Figure-1_5Take Regulatory Regime into Account for AUM: 25 per cent of respondents plan on decreasing the AUM size of their funds to avoid the regulatory hassle. Others will increase current AUM size to cover expenses.

Figure-1_6

Desired AUM After Dodd-Frank
 Act:  
 The ideal AUM size for most respondents is somewhere between$150 million and $1.5 billion. However, existing regulation does not appear to have influenced funds’ choice regarding the size of their AUM. Choosing a particular AUM size is based on a fund’s strategy and its existing size.

Figure-1_7

Factors Influencing AUM Preference
:  Title IV  does not appear to have influenced fund managers’ choice regarding the size of their AUM. Choosing a particular AUM size is based on fund managers’ strategy and its existing size.

 

Private fund profitability after the enactment of the Dodd-Frank Act: While the new requirements do not appear to have change the earnings of hedge funds themselves, the profitability of the management company appears to be affected.

Dodd-Frank Affect Fund’s Earnings?


Figure-2_1Dodd-Frank Affect Management Company Profits?

Figure-2_2

Figure-2_3Cost of Compliance with Title IV: The cost of compliance for the hedge fund industry is somewhat moderate. 48 per cent of respondents did not incur more than $100,000.00 in compliance costs per year after the enactment of the Dodd-Frank Act.

 

 

 

 

Related articles

Summary of Recent Study on Hedge Fund Manager Registration under Title IV of the Dodd-Frank Act

Read the article at Cayman Financial Review

Read the full study

This article summarises the results of a recent survey of private fund managers.*

The study identifies the possible effects of hedge fund adviser registration under the Dodd-Frank Act and is intended to support policy makers in implementing new rules pertaining to the hedge fund industry. 

The study suggests that the registration and disclosure requirements under the Dodd-Frank Act and the SEC’s implementation of these requirements created several areas of concern for the hedge fund industry. Overall, however, the hedge fund industry appears to be adapting well to the regulatory environment after the enactment of the Dodd-Frank Act.

The Dodd-Frank Act marks the ending of the era of light-touch regulation and unsupervised hedge fund activities. Before the enactment of the Dodd-Frank Act, hedge fund managers were able to operate in financial markets with minimal regulatory supervision. 

The growth and importance of the hedge fund industry in worldwide financial markets may be attributable, at least in part, to the lack of regulatory oversight for more than half a century. The hedge fund industry thrived without regulatory supervision, generating higher returns and attracting an increasingly larger investor base. 

Given the success of the hedge fund industry in a light-touch regulatory environment, it is not surprising that the industry resisted the SEC’s past attempts to register hedge fund managers. When the SEC in December 2004 issued a final rule requiring hedge fund advisers to register under the Advisers Act1, the hedge fund industry strongly opposed the rule2. 

Two years later, in 2006, the United States District Court of Appeals for the District of Columbia in Goldstein v. SEC vacated the rule requiring registration of hedge fund managers as arbitrary3. 

Most registered hedge fund managers deregistered after the court issued its ruling in the Goldstein decision.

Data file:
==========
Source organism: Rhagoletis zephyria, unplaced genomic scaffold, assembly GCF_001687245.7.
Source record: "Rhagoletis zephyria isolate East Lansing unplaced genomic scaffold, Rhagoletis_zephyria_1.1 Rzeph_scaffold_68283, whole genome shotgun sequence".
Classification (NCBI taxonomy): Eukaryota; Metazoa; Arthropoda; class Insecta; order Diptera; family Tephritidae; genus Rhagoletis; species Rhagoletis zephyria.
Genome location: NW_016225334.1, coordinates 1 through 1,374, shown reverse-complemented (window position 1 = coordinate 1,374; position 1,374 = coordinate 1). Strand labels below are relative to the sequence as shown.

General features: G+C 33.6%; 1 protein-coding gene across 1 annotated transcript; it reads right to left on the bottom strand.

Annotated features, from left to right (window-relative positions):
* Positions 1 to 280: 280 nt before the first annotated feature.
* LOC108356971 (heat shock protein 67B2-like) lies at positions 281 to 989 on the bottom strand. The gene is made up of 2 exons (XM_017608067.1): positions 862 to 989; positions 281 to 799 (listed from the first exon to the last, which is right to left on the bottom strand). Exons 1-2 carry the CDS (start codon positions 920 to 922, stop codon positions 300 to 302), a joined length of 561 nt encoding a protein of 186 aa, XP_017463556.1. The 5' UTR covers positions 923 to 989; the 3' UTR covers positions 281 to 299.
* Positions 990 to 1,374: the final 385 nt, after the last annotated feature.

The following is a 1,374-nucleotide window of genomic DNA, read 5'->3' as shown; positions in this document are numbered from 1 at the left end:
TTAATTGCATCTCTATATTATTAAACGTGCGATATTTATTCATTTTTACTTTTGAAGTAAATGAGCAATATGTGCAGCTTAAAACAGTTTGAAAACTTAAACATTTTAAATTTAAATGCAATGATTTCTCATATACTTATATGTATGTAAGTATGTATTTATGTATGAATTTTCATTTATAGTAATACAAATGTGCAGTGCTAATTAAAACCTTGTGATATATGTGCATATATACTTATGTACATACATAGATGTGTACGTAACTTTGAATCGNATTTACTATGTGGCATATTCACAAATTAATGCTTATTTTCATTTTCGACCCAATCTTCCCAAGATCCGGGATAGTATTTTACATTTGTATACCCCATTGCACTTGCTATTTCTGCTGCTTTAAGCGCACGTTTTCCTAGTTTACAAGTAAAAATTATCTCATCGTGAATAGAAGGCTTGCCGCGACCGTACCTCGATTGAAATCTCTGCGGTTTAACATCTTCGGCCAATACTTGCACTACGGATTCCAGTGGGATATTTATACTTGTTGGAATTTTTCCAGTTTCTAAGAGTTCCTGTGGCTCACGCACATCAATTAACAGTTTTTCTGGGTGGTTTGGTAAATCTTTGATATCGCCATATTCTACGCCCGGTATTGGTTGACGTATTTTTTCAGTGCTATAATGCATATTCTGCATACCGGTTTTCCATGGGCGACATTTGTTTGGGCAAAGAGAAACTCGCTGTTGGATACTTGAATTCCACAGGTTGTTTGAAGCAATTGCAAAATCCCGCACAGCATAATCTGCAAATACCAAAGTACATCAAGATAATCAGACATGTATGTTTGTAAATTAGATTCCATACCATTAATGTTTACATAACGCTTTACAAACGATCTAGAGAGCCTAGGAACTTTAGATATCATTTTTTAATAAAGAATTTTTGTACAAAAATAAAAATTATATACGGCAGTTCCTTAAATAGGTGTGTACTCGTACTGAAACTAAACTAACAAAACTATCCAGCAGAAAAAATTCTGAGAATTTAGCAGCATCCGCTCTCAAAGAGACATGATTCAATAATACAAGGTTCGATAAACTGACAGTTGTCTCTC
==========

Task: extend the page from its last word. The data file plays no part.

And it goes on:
Title IV of the Dodd-Frank Act, entitled the Private Fund Investment Advisers Registration Act of 2010 (PFIARA), and SEC rules implementing the Act changed the regulatory landscape for the private fund industry. First and foremost, PFIARA authorised the SEC to promulgate rules requiring registration of private funds. The Act mandates hedge fund adviser registration so as to increase recordkeeping and disclosure4. 

Hedge fund manager registration under PFIARA, applies to any fund with more than $150 million assets under Management (AUM)5. 

Once registered, private fund managers are subject to enhanced disclosure requirements. Hedge fund managers are required to maintain records to avoid systemic risk6 and provide confidential reports related to systemic risk7. 

Information about the fund and the managers’ portfolio includes: the amount of AUM, the use of leverage, including off-balance sheet leverage, counterparty credit risk exposures, trading practices, trading and investment positions, valuation policies, side letters and other information deemed necessary8.

Methodology

In order to identify the possible impact of hedge fund adviser registration requirements under the Dodd-Frank Act, the study draws inferences based on a sample of investment advisers from a population of investment advisers registered in the United States. The author and four research assistants collected data by approaching 1264 private fund managers with a survey questionnaire. 

The survey asked private fund managers to describe the possible effects of hedge fund manager registration requirements under the Dodd-Frank Act. Respondents (n=94) answered questions in several categories, including: strategic responses to the Dodd-Frank Act requirements, cost of compliance, long-term effect of reporting and disclosure rules on the private fund industry, compliance measures, long-term effect of reporting and disclosure rules on private funds, effect of the regulatory regime on assets under management, and effect of the regulatory regime on profitability.

Executive summary

The results summarised below are the major findings of the first observational study conducted after the SEC’s registration effective date for hedge fund advisers, 30 March, 2012. The study will help support hedge fund advisers in the administrative management of their funds because it quantifies compliance costs, it evaluates compliance measures and it assesses fund managers’ strategic responses to the implementation of the Dodd-Frank Act. 

Other important findings of the study pertain to the implications of the private fund disclosure requirements under the Dodd-Frank Act and the possible long-term effects of hedge fund manager registration, including the effect on assets under management and profitability.